We called our approach “IFGARD”, which is an acronym for “Internal Field Guarded Active Region Device”. The calculations showed that even for quantum dots, the electron-hole overlap should increase by a factor of 100 (GaN quantum dots in AlN). Something, which would make nitride quantum dots as fast as nonpolar quantum dots from systems with cubic crystal structures, but without the need for cubic phase nitride growth. (Several research groups try to stabilize the cubic phase of nitrides in order to get rid of the detrimental built-in fields within wurtzite crystal quantum dots. IFGARD instead, is based on well-established crystal growth along the most polar c-axis in wurtzite crystals like III-nitrides.)
However, nitride quantum dots are not the only application for IFGARD, as we had developed it with the analogy of plate-type capacitors, the most obvious heterostructure IFGARD can be applied to are quantum wells like in our white LEDs at home. By discussing our approach, we found more and more advantages of IFGARD compared to conventional, polar heterostructures, which forced us to file two IFGARD patents in 2015 and 2016 prior to submitting our IFGARD idea to any journal.
This was a big problem: Try to convince people from your research idea without having any journal publications about this topic—and we needed nitride epitaxy groups in order to get first IFGARD samples for supporting our numeric results experimentally. Our only option was to publish a purely theoretical paper presenting our IFGARD idea in 2017 (arxive preprint in 2016 following the filing of the second patent), which started a quite controversial discussion in the community.
After that publication, we finally found the group of Martin Eickhoff able and willing to grow stacks of IFGARD nanodiscs within nanowires with tapered geometry, which are the perfect testbed for IFGARD as these quantum well-like structures allowed us also to tune the shielding of the built-in polarization field strengths by the taper angle of the nanowires. Luckily, Sarah Schlichting, a former PhD Student in the group of Axel Hoffmann got interested in the IFGARD idea and performed micro-photoluminescence measurements. She found variations of the electron-hole pair lifetimes from 7 µs down to 0.7 ns (factor 10,000) for samples with different taper angles. These results together with Sarah’s other observations published in our paper (https://rdcu.be/42yL) prove, that the IFGARD works and that its impact on the electron hole separation in quantum wells is even larger than what we predicted for quantum dots.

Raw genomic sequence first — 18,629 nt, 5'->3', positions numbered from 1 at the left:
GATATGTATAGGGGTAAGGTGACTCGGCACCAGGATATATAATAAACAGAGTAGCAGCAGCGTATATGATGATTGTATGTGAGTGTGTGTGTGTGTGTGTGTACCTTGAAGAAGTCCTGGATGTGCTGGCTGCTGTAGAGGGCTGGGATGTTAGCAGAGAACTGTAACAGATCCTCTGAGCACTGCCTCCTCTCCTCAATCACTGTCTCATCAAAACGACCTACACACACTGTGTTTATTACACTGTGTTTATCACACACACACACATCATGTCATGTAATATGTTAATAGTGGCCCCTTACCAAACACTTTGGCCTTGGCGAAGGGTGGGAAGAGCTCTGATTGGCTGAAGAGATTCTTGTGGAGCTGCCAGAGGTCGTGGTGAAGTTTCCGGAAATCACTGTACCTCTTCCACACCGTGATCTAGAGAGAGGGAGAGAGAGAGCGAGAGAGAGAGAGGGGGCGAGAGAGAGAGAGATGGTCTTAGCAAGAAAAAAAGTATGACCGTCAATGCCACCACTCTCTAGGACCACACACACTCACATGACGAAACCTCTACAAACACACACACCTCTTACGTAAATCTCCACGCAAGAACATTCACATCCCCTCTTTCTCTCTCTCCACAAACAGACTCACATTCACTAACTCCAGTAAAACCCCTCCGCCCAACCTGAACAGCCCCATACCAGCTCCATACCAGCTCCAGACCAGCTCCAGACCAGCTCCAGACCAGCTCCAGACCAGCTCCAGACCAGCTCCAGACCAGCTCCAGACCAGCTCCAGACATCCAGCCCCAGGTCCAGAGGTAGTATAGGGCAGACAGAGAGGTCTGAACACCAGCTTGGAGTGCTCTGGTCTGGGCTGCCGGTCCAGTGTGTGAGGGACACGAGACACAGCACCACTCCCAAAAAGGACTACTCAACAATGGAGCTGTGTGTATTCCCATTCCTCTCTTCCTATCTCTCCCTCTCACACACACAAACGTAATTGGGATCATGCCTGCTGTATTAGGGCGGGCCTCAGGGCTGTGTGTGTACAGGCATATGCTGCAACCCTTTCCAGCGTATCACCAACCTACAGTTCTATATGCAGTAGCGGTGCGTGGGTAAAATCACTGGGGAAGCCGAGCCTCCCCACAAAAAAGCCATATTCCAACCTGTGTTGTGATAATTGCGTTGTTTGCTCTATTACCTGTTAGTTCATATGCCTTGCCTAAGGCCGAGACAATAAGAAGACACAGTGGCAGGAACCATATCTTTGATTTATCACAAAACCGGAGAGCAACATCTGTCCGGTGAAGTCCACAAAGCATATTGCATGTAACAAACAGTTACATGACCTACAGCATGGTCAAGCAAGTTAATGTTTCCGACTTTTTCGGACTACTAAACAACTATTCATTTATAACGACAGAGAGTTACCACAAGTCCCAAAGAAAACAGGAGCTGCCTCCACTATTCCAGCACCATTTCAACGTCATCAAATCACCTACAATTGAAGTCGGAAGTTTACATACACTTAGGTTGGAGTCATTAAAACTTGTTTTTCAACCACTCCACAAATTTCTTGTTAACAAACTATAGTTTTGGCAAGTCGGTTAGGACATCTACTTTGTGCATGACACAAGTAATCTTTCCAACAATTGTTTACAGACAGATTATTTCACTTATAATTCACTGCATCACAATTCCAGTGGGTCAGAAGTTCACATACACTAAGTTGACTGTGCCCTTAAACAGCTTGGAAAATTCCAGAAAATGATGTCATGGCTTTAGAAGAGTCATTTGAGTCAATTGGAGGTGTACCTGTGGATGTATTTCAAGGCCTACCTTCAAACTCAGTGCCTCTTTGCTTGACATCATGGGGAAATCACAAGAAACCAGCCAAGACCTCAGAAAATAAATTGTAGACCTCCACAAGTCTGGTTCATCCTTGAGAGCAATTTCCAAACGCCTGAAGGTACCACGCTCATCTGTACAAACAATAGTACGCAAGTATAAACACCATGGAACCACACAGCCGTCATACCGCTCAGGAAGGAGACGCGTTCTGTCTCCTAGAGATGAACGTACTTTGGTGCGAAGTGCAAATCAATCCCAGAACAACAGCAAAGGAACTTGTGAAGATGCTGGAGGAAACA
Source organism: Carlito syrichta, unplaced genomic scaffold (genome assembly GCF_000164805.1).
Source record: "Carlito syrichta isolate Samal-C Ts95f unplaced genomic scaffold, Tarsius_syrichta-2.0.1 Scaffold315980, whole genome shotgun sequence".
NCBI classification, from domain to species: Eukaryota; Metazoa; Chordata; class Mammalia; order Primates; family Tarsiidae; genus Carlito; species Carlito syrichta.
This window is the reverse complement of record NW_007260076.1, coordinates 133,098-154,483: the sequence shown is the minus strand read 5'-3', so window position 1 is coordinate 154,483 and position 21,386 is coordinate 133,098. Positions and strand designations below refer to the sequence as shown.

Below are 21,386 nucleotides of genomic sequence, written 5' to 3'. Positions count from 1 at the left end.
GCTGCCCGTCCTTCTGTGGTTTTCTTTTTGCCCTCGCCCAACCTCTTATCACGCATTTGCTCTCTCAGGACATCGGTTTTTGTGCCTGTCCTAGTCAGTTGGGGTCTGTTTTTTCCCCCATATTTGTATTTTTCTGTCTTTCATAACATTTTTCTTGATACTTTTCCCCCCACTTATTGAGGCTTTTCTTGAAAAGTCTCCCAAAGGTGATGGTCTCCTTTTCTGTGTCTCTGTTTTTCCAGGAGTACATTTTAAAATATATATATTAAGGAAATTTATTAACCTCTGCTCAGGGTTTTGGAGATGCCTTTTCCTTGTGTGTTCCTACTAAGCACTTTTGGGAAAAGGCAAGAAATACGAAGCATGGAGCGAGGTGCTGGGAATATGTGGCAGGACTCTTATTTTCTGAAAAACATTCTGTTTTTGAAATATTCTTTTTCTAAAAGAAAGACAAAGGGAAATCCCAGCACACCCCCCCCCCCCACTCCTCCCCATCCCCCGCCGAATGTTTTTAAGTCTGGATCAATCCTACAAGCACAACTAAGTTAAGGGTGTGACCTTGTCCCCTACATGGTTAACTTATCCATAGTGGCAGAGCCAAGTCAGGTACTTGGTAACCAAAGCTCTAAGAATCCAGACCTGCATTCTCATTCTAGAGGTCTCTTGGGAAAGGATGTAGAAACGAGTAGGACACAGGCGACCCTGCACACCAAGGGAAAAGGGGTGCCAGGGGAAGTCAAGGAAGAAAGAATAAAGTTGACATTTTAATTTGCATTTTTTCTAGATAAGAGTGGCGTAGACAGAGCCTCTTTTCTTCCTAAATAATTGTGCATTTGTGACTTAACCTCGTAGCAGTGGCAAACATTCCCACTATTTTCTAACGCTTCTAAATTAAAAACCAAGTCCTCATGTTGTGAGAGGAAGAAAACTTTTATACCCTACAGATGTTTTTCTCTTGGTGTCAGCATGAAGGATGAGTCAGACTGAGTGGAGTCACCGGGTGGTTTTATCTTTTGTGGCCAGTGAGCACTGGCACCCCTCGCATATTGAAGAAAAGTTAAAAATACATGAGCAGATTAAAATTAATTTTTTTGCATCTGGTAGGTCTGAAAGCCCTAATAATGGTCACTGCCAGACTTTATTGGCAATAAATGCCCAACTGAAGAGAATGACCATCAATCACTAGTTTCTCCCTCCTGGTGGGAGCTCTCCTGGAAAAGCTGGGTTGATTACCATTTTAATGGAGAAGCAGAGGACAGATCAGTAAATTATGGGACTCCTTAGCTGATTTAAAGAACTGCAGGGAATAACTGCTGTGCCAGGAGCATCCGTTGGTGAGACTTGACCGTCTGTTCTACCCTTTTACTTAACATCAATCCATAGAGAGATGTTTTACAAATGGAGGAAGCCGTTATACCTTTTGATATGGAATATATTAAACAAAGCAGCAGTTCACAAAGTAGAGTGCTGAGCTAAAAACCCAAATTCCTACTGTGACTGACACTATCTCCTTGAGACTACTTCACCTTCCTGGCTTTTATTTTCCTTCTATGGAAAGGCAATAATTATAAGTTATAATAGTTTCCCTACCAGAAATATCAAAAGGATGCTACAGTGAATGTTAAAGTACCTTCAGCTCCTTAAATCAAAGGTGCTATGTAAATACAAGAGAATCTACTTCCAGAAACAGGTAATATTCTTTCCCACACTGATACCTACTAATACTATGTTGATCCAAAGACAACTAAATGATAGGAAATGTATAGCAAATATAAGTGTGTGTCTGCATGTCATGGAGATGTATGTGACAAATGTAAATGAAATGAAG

I expect that the IFGARD will inaugurate an entire new field of research on shielded, polar semiconductor heterostructures driven by a set of coincidental IFGARD benefits like temperature and emission color stabilization as well as electric current and light guiding. Furthermore, the advantages of the IFGARD for light emitting, laser, and single/entangled photon diodes (LEDs, LDs, quantum LEDs) will impact sectors of broad interest like:
- molecular-biology (based on DNA manipulation with electrically driven UV-B & UV-C near field quantum LEDs),
- medicine and epidemic control (based on water disinfection and nano-surgery by UV-LEDs & LDs with small footprint),
- quantum information technology (based on high-yield arrays of ultrafast quantum LEDs for the triggered generation of single and entangled photons comprising the wide wavelength range ascribed to, e.g., III-nitrides [UV-NIR])
- physics and material science (based on the novel kind of potential landscape in any polar semiconductor heterostructure, well suited, e.g., for quantum cascade LDs with tuneable band inclinations).
Generally, the IFGARD will enable the true potential of material systems like III-nitrides by eliminating their electrostatic polarization fields. Hence, so far inaccessible wavelength ranges will come into reach, e.g., for ultrafast (GHz) LDs with low threshold or for closing the green gap in LED Efficiency.